Rio Tinto reported in its annual financial results that its net earnings and profitability from its diamond production in 2018 had risen. Earnings rose 28.3 percent to $118 million on gross revenue of $695 million from the $92 million earned on gross revenue of $706 million in 2017. Earnings had risen despite a 15 percent lower mine production of 18.43 million carats as against 21.63 million carats in 2017.
The company said that the global supply of natural rough diamonds in 2018 was lower than 2017. Rio Tinto expects this trend to continue into 2019, as new sources of supply are unable to satisfy growing demand.
The first half of 2018 also saw a reduction in miners’ inventories coinciding with improved prices. However, in the latter part of 2018, there was an increase in inventories, predominantly of lower quality rough diamonds. This led to a softening of prices, particularly in lower-end categories.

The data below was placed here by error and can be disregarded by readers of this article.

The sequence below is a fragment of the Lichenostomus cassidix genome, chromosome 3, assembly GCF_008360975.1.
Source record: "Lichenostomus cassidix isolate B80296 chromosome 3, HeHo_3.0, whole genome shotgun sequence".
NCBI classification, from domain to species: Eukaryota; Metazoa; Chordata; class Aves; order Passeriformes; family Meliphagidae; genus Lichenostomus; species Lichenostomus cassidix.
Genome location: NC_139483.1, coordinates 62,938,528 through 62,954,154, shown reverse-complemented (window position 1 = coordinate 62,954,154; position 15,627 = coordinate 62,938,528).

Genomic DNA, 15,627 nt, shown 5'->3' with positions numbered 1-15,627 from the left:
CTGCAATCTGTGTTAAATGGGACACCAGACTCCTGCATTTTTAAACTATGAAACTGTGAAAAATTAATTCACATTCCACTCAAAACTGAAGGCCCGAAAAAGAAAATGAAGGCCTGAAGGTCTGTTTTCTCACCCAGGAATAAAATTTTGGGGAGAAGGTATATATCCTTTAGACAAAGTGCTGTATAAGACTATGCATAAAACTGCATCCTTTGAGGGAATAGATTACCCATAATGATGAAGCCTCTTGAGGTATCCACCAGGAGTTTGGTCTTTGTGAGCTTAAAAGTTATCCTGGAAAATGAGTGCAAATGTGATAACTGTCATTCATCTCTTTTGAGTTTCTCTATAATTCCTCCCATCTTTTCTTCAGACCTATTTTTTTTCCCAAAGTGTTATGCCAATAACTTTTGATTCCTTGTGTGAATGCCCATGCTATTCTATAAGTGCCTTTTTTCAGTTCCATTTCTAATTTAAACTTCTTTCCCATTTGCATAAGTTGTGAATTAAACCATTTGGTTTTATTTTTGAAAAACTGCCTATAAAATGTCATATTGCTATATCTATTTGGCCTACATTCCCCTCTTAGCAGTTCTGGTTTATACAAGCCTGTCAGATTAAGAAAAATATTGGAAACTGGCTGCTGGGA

Diamond production guidance for 2019 is between 15 and 17 million carats.
Going into production detail, the company said that at Argyle, which is fully owned by Rio Tinto, production was 18 percent less than 2017, though production was enhanced by processing higher grade alluvial tailings. At Diavik, in which Rio Tinto has a 60 percent share, production was 3 percent lower, with lower recovered grades partially offset by higher ore processing.
The year also saw the completion of the development of a fourth diamond pipe, known as A21, at the Diavik Diamond Mine in the Northwest Territories of Canada. Rio Tinto said this was within budget and ahead of schedule. The pit is now at full production following four years of construction and a $350 million investment.